Published: 12:12 PM 11/24/2013
UFO believers are convinced that a “disclosure event” is just around the corner. But what does it say that in an age when information just can’t stay hidden, there are no leaked documents about UFOs?
In the age of WikiLeaks, why are there no leaks about UFOs? Is it because UFOs don’t exist—or because they’re far stranger than we think?
There are no leaked documents from any Edward Snowdens or Chelsea Mannings. We have nothing published through WikiLeaks about “disclosure.” The Guardian... suspiciously mum on the subject.
Isn’t it reasonable to think that if there were any indisputable documents related to government or corporate knowledge of extraterrestrial entities, they would have been leaked already?
What about all those Department of Defense contractors who must have seen something at some point? For all the whoop over the coming “disclosure” of contact with aliens in the 20th and early 21st centuries... there’s still no news.
Seven years after the founding of WikiLeaks, and there’s no torsion field schematics, no leaked photos of gray alien bodies, no new MJ-12 materials.
Maybe there’s no disclosure, no leaks, no nothing, because the nature of contact with whatever-they-are isn’t of a physical or documentary nature.
The non-event of disclosure gives us a moment to pause and look at the two main rival camps in UFOlogy—opinion is heavily split among UFO researchers as to exactly what UFOs and aliens are... and the second one has a narrative that “explains” why there wouldn’t be any physical evidence.
1. They’re Extraterrestrial Beings.
This camp is heavily concerned with the “ships”— the flying hardware and its pilots. UFOs, for these folks, aren’t “unidentified” anymore, because they’ve labeled them as the means of conveyance for extraterrestrials. UFOs are believed to be devices for getting around the galaxy, and the pilots are people from other stars.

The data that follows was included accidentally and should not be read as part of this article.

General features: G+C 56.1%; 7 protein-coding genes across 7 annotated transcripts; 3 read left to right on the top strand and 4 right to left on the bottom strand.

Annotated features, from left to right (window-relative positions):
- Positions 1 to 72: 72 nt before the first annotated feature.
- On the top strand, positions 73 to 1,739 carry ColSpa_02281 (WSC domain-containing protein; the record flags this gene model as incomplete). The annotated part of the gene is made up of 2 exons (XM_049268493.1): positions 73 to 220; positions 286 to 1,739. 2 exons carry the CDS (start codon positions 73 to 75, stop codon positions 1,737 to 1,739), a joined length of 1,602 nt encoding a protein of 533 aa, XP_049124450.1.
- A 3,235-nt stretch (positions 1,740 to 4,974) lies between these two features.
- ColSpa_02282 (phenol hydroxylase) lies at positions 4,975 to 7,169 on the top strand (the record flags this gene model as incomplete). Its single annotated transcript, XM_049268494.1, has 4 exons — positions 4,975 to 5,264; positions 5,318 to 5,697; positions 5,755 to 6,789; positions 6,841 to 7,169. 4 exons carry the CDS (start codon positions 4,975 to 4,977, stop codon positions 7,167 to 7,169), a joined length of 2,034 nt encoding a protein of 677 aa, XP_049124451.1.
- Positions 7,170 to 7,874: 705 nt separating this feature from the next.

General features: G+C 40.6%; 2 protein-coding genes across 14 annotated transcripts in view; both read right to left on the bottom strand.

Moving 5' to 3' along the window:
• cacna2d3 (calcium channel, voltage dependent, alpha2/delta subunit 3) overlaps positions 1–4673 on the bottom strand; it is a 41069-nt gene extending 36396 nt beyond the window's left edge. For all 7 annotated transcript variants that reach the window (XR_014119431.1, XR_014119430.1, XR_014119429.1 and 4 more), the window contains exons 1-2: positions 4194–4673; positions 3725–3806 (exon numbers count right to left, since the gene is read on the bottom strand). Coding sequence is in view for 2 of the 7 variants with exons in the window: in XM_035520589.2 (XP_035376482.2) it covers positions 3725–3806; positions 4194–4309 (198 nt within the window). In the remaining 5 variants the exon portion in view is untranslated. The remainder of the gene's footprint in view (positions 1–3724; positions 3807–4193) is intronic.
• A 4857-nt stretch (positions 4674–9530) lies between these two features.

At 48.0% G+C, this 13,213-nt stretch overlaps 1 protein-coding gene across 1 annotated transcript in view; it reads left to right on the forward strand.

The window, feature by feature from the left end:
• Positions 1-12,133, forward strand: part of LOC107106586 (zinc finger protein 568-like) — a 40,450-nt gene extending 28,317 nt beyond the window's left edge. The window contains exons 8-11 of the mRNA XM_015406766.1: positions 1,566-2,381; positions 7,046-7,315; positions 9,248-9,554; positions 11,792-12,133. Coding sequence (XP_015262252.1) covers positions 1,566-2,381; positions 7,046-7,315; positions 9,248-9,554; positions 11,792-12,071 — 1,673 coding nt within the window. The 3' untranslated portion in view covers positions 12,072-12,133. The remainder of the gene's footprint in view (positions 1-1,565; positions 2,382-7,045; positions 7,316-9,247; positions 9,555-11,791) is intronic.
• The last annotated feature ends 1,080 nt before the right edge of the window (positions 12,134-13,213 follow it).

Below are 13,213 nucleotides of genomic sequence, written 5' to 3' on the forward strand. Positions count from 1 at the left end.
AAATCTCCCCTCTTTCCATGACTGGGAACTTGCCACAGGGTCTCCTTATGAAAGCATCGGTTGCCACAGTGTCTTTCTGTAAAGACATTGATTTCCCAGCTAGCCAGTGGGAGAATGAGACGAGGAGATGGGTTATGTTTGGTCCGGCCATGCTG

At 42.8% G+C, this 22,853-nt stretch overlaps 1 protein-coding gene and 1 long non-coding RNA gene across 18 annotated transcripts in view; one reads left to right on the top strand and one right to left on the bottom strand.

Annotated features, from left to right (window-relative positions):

They point to (sometimes dubious) documents that were leaked by our grandfathers. Yes, the contactee or “abduction” experience is a strange one and full of weird psychic effects, but it remains, in essence, an alien abduction—and Boeing keeps UFO tech at the Skunkworks. Notables: Stanton Friedman, Stephen Bassett, Budd Hopkins, and Steven Greer.
2. They’re Supernatural, Not Extraterrestrial.
They’re fairies. Or ghosts. Or the dead. Or (maybe even) aliens from parsecs away. But some UFOlogists, and many people who have claimed to have had personal contact with UFOs and associated beings, remain doubtful that the UFO phenomenon is merely nuts-and-bolts, warp-drive driven or hardware-and-laserbeams in nature. They point out parallels to angelic and demonic contact in our folklore.
For those in what we could call the “fairies” camp, the experience remains so ambiguous, so fraught with paradox and mystery, that it’s foolish to label UFOs simply as exotic machines. Notable personalities: Whitley Strieber, Jacques Vallee, Carl Jung and Tau Allen Greenfield.
Some of this, of course, comes down to editing and prerogative. If The Guardian or CNN did have leaked documents related to recovered extraterrestrial artifacts, would they publish them? Or might they hold back on that for another generation or so, out of fear of ridicule and losing their credibility?
At this point, we simply don’t know. Until we have a body of falsifiable evidence, broadly open and available to the general scientific community, the “creatures in ships” camp just won’t be on the same planet as the rest of us.
But many people have had night terrors, sleep paralysis and experiences of leaving our physical bodies—which might tie UFOs and “abduction” to the world of hallucination and mythos. With a dearth of documents and artifacts, especially in this age of the easy leak, it seems that the bulk of us will have to remain firmly in the “supernatural/Jungian archetype” camp for some time to come.